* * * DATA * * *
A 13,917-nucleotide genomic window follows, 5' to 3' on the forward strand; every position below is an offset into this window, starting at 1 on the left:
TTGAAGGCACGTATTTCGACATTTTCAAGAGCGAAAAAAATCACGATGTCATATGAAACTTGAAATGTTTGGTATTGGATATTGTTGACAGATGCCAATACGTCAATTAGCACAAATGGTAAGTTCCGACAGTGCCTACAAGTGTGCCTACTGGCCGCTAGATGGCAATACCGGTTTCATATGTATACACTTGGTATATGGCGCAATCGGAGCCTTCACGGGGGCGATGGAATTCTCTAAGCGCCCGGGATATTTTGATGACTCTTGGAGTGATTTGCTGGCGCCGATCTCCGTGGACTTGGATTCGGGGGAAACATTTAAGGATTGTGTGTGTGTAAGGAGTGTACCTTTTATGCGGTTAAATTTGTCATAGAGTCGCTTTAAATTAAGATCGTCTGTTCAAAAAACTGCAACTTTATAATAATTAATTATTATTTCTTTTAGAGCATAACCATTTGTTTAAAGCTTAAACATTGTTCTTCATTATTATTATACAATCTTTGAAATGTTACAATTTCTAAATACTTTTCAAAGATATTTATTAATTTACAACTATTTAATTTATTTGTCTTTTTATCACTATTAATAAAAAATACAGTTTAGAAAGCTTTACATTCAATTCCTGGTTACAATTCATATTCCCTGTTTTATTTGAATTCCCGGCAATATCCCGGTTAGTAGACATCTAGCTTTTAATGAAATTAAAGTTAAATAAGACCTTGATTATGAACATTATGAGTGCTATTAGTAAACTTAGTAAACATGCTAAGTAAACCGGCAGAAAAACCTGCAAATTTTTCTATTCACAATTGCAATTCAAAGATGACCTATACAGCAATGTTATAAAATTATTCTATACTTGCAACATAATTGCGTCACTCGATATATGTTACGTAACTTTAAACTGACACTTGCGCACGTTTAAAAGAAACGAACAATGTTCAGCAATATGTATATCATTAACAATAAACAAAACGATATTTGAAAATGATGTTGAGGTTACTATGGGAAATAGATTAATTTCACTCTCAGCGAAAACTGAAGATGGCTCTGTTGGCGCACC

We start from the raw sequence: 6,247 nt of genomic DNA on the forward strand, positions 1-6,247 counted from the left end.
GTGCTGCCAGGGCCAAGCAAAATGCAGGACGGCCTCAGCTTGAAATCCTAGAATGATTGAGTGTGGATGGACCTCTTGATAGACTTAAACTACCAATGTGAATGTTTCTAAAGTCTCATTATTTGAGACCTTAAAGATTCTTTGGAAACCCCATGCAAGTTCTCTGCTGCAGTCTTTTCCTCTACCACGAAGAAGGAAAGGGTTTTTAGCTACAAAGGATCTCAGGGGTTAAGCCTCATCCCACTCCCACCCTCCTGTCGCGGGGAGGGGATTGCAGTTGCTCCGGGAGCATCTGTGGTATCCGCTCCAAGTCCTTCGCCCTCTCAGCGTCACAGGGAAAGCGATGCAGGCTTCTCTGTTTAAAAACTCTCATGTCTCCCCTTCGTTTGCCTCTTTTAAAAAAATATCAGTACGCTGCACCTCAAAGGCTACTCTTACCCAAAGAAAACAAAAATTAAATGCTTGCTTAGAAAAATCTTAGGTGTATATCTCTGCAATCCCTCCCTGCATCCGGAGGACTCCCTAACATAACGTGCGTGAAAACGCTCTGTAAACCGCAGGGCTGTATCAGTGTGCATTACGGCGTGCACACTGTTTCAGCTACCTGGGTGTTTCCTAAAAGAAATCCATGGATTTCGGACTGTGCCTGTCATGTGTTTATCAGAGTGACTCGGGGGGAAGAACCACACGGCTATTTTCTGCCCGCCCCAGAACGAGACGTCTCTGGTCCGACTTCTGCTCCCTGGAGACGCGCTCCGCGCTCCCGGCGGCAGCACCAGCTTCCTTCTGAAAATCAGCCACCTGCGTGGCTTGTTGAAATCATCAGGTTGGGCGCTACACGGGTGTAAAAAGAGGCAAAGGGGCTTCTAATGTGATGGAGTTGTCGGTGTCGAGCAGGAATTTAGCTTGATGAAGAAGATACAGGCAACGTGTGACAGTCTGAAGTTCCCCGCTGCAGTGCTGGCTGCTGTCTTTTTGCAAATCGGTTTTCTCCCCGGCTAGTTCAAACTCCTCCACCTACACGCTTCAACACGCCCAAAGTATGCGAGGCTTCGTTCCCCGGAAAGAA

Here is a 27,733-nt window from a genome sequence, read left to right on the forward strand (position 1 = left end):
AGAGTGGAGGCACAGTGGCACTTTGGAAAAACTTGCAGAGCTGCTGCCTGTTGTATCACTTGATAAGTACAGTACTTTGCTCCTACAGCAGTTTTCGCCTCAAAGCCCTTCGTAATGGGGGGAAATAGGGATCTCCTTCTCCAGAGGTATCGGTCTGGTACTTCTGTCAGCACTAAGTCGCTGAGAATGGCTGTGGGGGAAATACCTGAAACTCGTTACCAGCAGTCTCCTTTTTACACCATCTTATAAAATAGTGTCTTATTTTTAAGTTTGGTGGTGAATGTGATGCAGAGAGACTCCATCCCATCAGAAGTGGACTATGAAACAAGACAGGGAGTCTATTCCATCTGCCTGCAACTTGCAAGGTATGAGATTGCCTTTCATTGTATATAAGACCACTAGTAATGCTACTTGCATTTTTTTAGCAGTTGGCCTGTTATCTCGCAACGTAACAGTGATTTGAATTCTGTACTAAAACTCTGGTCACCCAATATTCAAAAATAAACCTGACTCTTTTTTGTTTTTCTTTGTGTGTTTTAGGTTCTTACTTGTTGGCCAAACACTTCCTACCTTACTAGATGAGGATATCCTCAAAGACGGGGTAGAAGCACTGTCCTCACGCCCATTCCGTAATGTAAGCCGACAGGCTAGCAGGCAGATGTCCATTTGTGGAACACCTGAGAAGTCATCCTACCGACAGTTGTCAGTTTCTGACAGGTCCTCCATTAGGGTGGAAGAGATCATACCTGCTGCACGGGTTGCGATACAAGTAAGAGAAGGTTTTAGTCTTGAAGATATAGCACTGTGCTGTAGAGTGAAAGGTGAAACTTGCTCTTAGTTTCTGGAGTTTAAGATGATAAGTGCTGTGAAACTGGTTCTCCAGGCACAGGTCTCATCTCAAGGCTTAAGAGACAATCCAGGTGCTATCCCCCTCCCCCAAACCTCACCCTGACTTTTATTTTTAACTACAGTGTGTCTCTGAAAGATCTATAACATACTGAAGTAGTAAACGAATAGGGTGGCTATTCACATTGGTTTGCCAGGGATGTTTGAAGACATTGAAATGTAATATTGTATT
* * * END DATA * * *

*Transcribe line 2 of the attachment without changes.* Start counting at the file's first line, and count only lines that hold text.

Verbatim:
TTGAAGGCACGTATTTCGACATTTTCAAGAGCGAAAAAAATCACGATGTCATATGAAACTTGAAATGTTTGGTATTGGATATTGTTGACAGATGCCAATACGTCAATTAGCACAAATGGTAAGTTCCGACAGTGCCTACAAGTGTGCCTACTGGCCGCTAGATGGCAATACCGGTTTCATATGTATACACTTGGTATATGGCGCAATCGGAGCCTTCACGGGGGCGATGGAATTCTCTAAGCGCCCGGGATATTTTGATGACTCTTGGAGTGATTTGCTGGCGCCGATCTCCGTGGACTTGGATTCGGGGGAAACATTTAAGGATTGTGTGTGTGTAAGGAGTGTACCTTTTATGCGGTTAAATTTGTCATAGAGTCGCTTTAAATTAAGATCGTCTGTTCAAAAAACTGCAACTTTATAATAATTAATTATTATTTCTTTTAGAGCATAACCATTTGTTTAAAGCTTAAACATTGTTCTTCATTATTATTATACAATCTTTGAAATGTTACAATTTCTAAATACTTTTCAAAGATATTTATTAATTTACAACTATTTAATTTATTTGTCTTTTTATCACTATTAATAAAAAATACAGTTTAGAAAGCTTTACATTCAATTCCTGGTTACAATTCATATTCCCTGTTTTATTTGAATTCCCGGCAATATCCCGGTTAGTAGACATCTAGCTTTTAATGAAATTAAAGTTAAATAAGACCTTGATTATGAACATTATGAGTGCTATTAGTAAACTTAGTAAACATGCTAAGTAAACCGGCAGAAAAACCTGCAAATTTTTCTATTCACAATTGCAATTCAAAGATGACCTATACAGCAATGTTATAAAATTATTCTATACTTGCAACATAATTGCGTCACTCGATATATGTTACGTAACTTTAAACTGACACTTGCGCACGTTTAAAAGAAACGAACAATGTTCAGCAATATGTATATCATTAACAATAAACAAAACGATATTTGAAAATGATGTTGAGGTTACTATGGGAAATAGATTAATTTCACTCTCAGCGAAAACTGAAGATGGCTCTGTTGGCGCACC